For those that donate to charity, Canada provides significant tax credits. There are many great reasons to give to charity, but did you know that less than 25% of Canadians who donate to organizations do so to receive a tax credit? Nevertheless, it is important that we understand which tax credits are available, who qualifies for them and any specific limits to these credits.


A gift that receives no payment in return is referred to as a donation. The size of the tax credit depends on the amount of the donation and the donor’s tax bracket. Charitable donations are considered a non -refundable tax credit. On the federal side, the tax credit is 29% of the gift amount if the donor’s income is less than $214,368. If the donor’s income is greater than this amount the federal credit is 33%. In Nova Scotia, the provincial tax credit is 21% so combined the credit is between 50% and 54%. It is worth noting, that for gifts under $200 the credit is 15% federally and 8.79% provincially for a total of 23.79%


There are donation tax credit limits in Nova Scotia and these fall into two categories. The first category is limits during one’s lifetime. A donor is limited to using, in any given year, a credit not greater than 75% of the donor’s net income for tax purposes. If the gift is capital property. The 75% limit is increased by: 25% of the taxable capital gain arising from the gift in the year and 25% of the lessor of: any recapture of capital cost allowance on the property included in the taxpayer’s income in the year, and the property’s capital cost of fair market value (whichever is less).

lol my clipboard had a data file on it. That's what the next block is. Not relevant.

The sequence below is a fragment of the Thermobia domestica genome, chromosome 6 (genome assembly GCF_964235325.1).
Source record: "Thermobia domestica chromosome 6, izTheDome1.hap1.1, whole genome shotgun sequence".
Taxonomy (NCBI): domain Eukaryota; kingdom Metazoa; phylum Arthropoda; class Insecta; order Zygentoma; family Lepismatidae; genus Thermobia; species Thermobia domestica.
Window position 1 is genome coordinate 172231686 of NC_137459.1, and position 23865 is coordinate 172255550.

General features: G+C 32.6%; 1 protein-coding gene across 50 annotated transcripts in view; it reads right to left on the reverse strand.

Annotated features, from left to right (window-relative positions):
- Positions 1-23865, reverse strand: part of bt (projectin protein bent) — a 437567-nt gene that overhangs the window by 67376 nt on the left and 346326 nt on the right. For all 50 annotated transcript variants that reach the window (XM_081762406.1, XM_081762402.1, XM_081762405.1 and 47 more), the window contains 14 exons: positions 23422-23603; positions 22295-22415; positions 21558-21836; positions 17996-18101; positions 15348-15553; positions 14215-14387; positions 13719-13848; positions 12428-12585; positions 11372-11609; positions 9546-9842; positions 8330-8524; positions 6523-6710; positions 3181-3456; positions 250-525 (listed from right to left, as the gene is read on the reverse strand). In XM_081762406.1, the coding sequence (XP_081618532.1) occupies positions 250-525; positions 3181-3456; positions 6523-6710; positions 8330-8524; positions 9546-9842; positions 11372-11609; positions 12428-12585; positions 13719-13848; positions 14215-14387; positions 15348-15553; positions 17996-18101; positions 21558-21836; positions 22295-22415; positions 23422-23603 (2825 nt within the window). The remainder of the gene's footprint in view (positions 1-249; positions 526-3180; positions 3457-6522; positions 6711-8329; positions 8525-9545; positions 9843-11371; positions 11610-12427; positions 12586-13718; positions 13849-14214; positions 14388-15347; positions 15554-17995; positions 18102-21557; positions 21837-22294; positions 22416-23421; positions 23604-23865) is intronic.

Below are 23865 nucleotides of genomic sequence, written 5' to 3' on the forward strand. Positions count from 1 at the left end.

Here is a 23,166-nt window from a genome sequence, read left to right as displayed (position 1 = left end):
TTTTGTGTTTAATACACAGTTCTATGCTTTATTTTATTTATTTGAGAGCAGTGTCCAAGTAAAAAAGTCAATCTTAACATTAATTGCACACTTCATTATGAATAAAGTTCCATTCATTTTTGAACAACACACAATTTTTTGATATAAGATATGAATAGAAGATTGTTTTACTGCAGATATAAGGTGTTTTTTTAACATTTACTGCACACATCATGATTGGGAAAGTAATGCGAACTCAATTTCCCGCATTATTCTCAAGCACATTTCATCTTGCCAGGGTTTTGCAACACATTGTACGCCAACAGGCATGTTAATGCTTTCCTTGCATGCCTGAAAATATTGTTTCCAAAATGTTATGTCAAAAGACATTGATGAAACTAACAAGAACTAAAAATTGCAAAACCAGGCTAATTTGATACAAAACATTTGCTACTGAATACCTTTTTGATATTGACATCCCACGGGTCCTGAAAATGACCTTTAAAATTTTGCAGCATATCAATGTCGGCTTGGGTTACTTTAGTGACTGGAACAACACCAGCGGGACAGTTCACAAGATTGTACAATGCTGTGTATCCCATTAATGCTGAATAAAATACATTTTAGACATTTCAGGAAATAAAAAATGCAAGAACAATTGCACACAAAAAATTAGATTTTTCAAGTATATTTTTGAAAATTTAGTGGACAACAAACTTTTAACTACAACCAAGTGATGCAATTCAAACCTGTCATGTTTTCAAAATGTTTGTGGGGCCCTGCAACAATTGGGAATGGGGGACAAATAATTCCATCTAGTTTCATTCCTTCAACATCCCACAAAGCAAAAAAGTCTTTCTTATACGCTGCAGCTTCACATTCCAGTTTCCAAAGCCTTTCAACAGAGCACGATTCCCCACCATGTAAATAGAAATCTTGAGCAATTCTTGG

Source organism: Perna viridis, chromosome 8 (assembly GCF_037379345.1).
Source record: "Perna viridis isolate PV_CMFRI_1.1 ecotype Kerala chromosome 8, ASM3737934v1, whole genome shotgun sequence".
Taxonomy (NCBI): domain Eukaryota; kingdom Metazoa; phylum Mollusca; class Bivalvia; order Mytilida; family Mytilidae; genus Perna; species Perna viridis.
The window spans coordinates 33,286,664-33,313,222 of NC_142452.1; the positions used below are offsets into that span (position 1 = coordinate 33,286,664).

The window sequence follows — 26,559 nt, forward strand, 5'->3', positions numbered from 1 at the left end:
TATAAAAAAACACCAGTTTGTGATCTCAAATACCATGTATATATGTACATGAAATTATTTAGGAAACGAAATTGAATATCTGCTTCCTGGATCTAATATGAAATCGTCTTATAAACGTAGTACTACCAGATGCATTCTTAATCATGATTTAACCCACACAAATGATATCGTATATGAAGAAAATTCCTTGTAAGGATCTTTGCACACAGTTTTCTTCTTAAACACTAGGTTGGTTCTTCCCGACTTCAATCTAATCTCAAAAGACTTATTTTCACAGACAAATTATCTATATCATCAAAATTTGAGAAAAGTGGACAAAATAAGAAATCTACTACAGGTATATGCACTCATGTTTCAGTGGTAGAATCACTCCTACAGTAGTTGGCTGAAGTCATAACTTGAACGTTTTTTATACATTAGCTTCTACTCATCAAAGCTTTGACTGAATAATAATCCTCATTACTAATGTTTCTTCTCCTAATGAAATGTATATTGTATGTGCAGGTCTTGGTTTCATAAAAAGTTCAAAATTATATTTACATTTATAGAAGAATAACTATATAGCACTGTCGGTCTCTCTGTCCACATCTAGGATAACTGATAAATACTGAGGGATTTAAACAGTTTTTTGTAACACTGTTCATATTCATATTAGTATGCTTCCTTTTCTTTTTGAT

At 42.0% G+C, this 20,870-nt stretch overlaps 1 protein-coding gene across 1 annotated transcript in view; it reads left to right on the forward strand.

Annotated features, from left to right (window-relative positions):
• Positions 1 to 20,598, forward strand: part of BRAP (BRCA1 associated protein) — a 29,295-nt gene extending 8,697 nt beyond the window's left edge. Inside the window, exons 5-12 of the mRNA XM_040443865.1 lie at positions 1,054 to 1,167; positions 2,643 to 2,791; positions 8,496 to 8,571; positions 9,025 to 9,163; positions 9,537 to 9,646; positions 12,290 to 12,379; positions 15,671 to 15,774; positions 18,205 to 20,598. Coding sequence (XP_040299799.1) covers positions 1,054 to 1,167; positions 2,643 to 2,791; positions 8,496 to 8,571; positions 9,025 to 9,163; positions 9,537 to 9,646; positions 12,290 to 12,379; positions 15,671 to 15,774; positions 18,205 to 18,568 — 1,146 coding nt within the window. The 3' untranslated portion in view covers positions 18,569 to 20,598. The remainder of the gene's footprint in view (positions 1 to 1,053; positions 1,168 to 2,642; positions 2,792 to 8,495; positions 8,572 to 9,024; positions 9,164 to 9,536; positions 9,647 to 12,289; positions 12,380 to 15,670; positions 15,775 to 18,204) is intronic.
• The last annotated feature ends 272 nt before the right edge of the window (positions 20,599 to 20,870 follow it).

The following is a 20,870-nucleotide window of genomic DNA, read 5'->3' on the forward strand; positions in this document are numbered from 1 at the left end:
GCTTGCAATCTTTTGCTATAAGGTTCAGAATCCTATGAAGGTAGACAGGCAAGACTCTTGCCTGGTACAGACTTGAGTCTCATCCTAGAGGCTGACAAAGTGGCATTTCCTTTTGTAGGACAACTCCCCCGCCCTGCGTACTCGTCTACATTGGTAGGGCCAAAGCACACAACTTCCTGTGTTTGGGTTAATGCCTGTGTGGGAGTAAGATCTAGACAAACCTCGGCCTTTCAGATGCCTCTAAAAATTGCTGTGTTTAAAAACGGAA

You do not have to claim on your return for the current year, the eligible amount of gifts you made in the year. It may be more beneficial for you to carry them forward and claim them on your return for any of the next five years. No matter what your choice is, you can claim them only once. You must claim tax credits for gifts you carried forward from a previous year before you claim tax credits for gifts you give in the current year.


The second category are limits made by a Will. The donation limit in the year of death and the immediately preceding year is 100% of the deceased’s net income. If the charitable gifts are claimed in the estate’s tax return, the donation limit is 75% of the net income of the estate. Donation tax credits resulting from charitable gifts made in your will cannot be claimed by your spouse unlike gifts made during your lifetime.


Stay tuned for Part 2 where we discuss the specifics of gifting securities both personally and within a Holding Company.


Be Well Advised 


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